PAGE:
Jake Mehew

Postgraduate Researcher (Metamaterials CDT 2014)


I am a final year postgraduate researcher investigating the electronic properties of the thinnest known materials and stacks of these materials, which are known as van der Waals heterostructures. More specifically, the project explores their potential applications in light detection or generation.

Graphene, a single layer of carbon atoms, is one example of such a material and has electrical properties comparable to those of copper. Other materials include transition metal dichalcogenides (TMDs), which behave in a manner similar to the silicon found in modern day computers and cameras.

These materials have the potential to replace the current state of the art, bringing with them additional benefits due to their atomically thin nature. Their high mechanical strength and flexibility means that future generations of cameras, touch screens and computing chips can be incorporated into wearable electronics or readily installed in previously challenging environments.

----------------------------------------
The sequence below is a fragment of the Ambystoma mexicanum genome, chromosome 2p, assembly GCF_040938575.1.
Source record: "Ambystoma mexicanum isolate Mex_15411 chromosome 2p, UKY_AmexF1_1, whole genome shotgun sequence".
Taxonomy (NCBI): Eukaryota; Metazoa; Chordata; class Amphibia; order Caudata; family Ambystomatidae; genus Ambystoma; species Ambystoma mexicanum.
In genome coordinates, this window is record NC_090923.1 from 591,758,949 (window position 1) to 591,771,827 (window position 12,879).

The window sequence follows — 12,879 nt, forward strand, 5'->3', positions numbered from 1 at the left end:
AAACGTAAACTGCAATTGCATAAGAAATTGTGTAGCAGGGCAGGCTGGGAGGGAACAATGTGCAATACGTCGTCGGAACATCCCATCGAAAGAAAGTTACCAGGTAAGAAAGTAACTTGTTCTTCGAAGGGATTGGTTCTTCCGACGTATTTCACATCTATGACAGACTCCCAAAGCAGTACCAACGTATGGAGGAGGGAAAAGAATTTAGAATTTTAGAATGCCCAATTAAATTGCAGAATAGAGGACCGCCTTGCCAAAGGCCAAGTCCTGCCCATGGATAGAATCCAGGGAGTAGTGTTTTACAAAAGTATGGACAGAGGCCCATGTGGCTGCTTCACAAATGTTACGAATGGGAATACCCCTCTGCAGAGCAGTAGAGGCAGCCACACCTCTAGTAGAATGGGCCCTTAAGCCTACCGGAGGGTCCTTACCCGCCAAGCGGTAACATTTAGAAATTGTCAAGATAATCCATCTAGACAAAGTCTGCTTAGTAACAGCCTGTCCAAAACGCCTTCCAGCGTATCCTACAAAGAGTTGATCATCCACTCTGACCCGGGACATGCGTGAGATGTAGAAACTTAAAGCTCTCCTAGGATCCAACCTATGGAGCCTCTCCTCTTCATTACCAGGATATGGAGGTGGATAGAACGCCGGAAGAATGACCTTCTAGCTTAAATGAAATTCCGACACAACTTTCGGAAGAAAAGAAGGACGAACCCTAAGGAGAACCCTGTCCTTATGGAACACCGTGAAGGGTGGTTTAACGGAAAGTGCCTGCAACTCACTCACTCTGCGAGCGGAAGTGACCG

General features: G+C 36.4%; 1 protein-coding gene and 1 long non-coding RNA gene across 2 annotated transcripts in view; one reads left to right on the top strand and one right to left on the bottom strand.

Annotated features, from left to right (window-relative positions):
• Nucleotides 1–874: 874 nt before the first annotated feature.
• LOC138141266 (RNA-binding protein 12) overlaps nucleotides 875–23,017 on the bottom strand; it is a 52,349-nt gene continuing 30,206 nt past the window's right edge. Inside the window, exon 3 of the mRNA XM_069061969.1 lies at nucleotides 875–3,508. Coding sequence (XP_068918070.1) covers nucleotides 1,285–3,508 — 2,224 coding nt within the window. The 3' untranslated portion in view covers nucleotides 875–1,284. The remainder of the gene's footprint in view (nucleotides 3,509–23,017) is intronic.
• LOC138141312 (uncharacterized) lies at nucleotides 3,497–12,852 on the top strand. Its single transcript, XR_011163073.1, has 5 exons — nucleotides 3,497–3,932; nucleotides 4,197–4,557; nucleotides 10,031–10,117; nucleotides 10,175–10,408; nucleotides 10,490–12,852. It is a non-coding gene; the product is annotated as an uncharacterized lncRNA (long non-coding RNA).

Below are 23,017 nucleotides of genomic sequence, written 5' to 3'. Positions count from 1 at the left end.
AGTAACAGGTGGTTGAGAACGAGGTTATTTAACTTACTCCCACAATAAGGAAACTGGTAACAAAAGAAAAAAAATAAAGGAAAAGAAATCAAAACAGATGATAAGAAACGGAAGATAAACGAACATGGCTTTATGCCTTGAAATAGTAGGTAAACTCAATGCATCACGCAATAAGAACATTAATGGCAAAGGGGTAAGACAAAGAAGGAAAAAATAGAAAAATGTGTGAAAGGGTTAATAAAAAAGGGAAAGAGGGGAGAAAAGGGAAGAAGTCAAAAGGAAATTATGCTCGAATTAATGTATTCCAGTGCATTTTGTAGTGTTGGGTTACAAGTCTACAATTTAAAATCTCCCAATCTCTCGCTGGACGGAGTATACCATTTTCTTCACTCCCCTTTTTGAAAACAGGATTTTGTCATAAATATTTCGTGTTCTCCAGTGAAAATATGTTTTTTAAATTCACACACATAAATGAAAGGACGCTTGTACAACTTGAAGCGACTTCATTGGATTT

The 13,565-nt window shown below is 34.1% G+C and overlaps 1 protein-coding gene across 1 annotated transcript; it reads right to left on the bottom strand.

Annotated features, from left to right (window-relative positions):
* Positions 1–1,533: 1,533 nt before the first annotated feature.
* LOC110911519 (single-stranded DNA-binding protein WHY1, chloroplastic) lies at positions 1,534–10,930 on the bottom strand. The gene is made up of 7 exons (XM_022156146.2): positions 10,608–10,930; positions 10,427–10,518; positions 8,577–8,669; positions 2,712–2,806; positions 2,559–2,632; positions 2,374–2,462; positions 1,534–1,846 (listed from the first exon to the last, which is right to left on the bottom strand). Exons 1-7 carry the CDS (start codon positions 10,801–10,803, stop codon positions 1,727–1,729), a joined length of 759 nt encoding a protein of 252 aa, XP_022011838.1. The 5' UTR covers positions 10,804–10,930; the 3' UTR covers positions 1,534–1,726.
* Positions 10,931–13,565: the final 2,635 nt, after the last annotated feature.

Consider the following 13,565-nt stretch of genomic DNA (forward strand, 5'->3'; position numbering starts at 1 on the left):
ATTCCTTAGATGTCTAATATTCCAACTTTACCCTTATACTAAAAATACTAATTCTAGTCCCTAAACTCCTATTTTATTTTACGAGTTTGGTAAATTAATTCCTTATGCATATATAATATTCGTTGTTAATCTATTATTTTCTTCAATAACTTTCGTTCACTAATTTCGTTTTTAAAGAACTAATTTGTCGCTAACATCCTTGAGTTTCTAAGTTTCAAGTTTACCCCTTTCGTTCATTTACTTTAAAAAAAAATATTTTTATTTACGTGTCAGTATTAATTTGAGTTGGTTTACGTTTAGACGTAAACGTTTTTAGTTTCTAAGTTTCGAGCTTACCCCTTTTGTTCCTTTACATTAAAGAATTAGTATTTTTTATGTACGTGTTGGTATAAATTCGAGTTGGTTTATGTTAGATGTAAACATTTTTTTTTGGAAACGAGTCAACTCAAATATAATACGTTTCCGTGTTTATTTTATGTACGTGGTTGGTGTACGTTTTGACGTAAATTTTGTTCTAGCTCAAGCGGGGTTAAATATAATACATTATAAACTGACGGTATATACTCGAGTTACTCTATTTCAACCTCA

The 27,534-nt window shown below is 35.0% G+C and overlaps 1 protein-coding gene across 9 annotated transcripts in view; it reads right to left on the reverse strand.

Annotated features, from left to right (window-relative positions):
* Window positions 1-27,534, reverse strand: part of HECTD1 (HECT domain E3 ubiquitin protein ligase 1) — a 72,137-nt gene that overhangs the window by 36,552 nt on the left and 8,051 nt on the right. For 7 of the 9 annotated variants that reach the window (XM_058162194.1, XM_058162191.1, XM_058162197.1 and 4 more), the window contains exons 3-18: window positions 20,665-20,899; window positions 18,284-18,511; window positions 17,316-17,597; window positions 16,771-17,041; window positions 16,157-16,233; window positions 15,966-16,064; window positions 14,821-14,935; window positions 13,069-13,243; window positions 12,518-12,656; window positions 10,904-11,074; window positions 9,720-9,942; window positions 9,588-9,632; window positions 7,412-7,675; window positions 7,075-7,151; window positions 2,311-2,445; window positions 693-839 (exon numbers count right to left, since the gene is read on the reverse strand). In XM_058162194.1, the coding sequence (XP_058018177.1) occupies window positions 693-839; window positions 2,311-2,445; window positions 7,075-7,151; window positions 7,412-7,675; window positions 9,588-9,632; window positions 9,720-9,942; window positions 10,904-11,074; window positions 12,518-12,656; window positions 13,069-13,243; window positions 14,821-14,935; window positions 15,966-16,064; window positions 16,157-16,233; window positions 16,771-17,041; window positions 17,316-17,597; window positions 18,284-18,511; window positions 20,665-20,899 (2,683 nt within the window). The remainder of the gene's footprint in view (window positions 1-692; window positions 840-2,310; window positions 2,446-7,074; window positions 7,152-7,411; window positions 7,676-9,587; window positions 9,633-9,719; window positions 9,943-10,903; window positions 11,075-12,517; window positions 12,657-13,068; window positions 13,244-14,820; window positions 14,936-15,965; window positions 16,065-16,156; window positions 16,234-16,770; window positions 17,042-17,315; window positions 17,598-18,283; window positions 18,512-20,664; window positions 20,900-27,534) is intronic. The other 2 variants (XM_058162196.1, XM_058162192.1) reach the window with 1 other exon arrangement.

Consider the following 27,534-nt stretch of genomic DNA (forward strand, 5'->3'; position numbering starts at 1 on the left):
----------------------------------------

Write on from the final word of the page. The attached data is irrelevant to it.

In 2014 I graduated with a Masters of Physics (MPhys) from Exeter. During my masters project I worked on producing graphene inks from the chemical exfoliation of bulk graphite. These inks hold the potential to be utilized as transparent conductive films, replacing current transparent conductors such as ITO (Indium  Tin Oxide), which would bring several advantages. These include a cheaper and more environmentally friendly production method (from using Carbon over the rare-earth metal Indium) and the increased flexibility desirable for modern devices.


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